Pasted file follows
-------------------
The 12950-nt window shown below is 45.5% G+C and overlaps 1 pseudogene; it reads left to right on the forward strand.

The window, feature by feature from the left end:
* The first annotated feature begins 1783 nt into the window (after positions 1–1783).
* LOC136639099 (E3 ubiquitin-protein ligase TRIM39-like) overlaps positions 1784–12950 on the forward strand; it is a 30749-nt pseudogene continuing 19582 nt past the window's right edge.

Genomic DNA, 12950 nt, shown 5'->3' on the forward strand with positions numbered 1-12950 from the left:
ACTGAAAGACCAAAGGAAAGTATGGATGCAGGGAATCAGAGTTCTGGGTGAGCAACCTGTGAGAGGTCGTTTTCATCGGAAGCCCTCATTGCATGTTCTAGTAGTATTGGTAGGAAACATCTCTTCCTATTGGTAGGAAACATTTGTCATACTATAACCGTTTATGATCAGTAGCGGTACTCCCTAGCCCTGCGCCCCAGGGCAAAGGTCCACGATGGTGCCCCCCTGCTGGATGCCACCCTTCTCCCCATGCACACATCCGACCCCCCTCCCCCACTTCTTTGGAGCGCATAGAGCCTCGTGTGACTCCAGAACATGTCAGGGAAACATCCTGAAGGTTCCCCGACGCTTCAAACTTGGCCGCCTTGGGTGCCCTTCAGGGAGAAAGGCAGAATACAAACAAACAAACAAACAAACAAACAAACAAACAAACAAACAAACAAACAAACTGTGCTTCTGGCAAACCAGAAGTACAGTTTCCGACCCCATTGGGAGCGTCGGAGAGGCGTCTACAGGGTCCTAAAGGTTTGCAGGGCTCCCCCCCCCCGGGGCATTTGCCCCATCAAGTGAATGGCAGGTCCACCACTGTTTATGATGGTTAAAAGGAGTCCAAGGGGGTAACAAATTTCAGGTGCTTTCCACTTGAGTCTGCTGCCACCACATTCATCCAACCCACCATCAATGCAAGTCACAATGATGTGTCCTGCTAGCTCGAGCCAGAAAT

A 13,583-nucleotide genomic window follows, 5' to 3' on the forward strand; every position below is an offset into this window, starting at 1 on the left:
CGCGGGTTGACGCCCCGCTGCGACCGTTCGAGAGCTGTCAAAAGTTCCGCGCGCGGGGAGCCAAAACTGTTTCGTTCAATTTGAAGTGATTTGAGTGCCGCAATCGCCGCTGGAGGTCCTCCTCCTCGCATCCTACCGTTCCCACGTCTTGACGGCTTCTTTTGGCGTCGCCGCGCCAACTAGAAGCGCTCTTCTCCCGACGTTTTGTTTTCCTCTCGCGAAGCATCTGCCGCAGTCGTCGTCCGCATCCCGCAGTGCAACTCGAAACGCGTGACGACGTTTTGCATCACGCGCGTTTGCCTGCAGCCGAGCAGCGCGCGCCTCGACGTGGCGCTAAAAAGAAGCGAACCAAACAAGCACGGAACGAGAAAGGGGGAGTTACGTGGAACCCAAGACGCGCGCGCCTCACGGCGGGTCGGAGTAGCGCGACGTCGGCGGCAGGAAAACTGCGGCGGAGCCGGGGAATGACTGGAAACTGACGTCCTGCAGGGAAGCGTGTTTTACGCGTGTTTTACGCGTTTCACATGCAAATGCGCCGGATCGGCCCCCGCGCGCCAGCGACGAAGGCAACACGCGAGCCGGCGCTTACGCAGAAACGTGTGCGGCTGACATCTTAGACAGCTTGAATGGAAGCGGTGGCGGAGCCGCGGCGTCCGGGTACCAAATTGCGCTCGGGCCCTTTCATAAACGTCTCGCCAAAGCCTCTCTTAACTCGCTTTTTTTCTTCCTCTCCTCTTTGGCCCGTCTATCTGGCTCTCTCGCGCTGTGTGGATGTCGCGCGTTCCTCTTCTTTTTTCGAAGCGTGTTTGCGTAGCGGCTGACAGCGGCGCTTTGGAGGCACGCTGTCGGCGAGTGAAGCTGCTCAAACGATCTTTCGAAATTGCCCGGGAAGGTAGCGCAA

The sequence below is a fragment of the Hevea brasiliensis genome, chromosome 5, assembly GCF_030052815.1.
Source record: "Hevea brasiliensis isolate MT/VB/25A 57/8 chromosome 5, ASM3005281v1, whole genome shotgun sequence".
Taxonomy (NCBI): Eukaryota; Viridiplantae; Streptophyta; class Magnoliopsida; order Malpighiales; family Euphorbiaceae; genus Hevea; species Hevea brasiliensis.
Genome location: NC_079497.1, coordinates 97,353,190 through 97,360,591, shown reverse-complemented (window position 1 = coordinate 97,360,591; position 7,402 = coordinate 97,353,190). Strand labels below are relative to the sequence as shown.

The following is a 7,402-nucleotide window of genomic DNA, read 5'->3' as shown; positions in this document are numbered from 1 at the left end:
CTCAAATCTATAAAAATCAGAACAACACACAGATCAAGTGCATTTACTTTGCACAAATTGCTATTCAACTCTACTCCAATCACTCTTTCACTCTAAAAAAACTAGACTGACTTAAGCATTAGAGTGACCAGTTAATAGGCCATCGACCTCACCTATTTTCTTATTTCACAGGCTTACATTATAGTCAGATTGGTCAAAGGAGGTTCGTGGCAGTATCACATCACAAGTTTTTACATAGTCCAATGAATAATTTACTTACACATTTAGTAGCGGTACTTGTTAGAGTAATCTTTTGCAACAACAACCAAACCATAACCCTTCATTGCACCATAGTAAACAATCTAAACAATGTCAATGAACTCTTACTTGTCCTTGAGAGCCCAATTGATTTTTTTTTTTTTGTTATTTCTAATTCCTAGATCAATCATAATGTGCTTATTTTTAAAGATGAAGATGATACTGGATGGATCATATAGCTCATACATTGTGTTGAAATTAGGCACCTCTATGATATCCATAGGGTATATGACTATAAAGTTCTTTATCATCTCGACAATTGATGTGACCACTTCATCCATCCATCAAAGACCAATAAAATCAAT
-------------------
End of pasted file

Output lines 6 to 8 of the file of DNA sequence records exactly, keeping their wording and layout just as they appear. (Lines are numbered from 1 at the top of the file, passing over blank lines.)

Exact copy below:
ACTGAAAGACCAAAGGAAAGTATGGATGCAGGGAATCAGAGTTCTGGGTGAGCAACCTGTGAGAGGTCGTTTTCATCGGAAGCCCTCATTGCATGTTCTAGTAGTATTGGTAGGAAACATCTCTTCCTATTGGTAGGAAACATTTGTCATACTATAACCGTTTATGATCAGTAGCGGTACTCCCTAGCCCTGCGCCCCAGGGCAAAGGTCCACGATGGTGCCCCCCTGCTGGATGCCACCCTTCTCCCCATGCACACATCCGACCCCCCTCCCCCACTTCTTTGGAGCGCATAGAGCCTCGTGTGACTCCAGAACATGTCAGGGAAACATCCTGAAGGTTCCCCGACGCTTCAAACTTGGCCGCCTTGGGTGCCCTTCAGGGAGAAAGGCAGAATACAAACAAACAAACAAACAAACAAACAAACAAACAAACAAACAAACAAACAAACTGTGCTTCTGGCAAACCAGAAGTACAGTTTCCGACCCCATTGGGAGCGTCGGAGAGGCGTCTACAGGGTCCTAAAGGTTTGCAGGGCTCCCCCCCCCCGGGGCATTTGCCCCATCAAGTGAATGGCAGGTCCACCACTGTTTATGATGGTTAAAAGGAGTCCAAGGGGGTAACAAATTTCAGGTGCTTTCCACTTGAGTCTGCTGCCACCACATTCATCCAACCCACCATCAATGCAAGTCACAATGATGTGTCCTGCTAGCTCGAGCCAGAAAT

A 13,583-nucleotide genomic window follows, 5' to 3' on the forward strand; every position below is an offset into this window, starting at 1 on the left:
CGCGGGTTGACGCCCCGCTGCGACCGTTCGAGAGCTGTCAAAAGTTCCGCGCGCGGGGAGCCAAAACTGTTTCGTTCAATTTGAAGTGATTTGAGTGCCGCAATCGCCGCTGGAGGTCCTCCTCCTCGCATCCTACCGTTCCCACGTCTTGACGGCTTCTTTTGGCGTCGCCGCGCCAACTAGAAGCGCTCTTCTCCCGACGTTTTGTTTTCCTCTCGCGAAGCATCTGCCGCAGTCGTCGTCCGCATCCCGCAGTGCAACTCGAAACGCGTGACGACGTTTTGCATCACGCGCGTTTGCCTGCAGCCGAGCAGCGCGCGCCTCGACGTGGCGCTAAAAAGAAGCGAACCAAACAAGCACGGAACGAGAAAGGGGGAGTTACGTGGAACCCAAGACGCGCGCGCCTCACGGCGGGTCGGAGTAGCGCGACGTCGGCGGCAGGAAAACTGCGGCGGAGCCGGGGAATGACTGGAAACTGACGTCCTGCAGGGAAGCGTGTTTTACGCGTGTTTTACGCGTTTCACATGCAAATGCGCCGGATCGGCCCCCGCGCGCCAGCGACGAAGGCAACACGCGAGCCGGCGCTTACGCAGAAACGTGTGCGGCTGACATCTTAGACAGCTTGAATGGAAGCGGTGGCGGAGCCGCGGCGTCCGGGTACCAAATTGCGCTCGGGCCCTTTCATAAACGTCTCGCCAAAGCCTCTCTTAACTCGCTTTTTTTCTTCCTCTCCTCTTTGGCCCGTCTATCTGGCTCTCTCGCGCTGTGTGGATGTCGCGCGTTCCTCTTCTTTTTTCGAAGCGTGTTTGCGTAGCGGCTGACAGCGGCGCTTTGGAGGCACGCTGTCGGCGAGTGAAGCTGCTCAAACGATCTTTCGAAATTGCCCGGGAAGGTAGCGCAA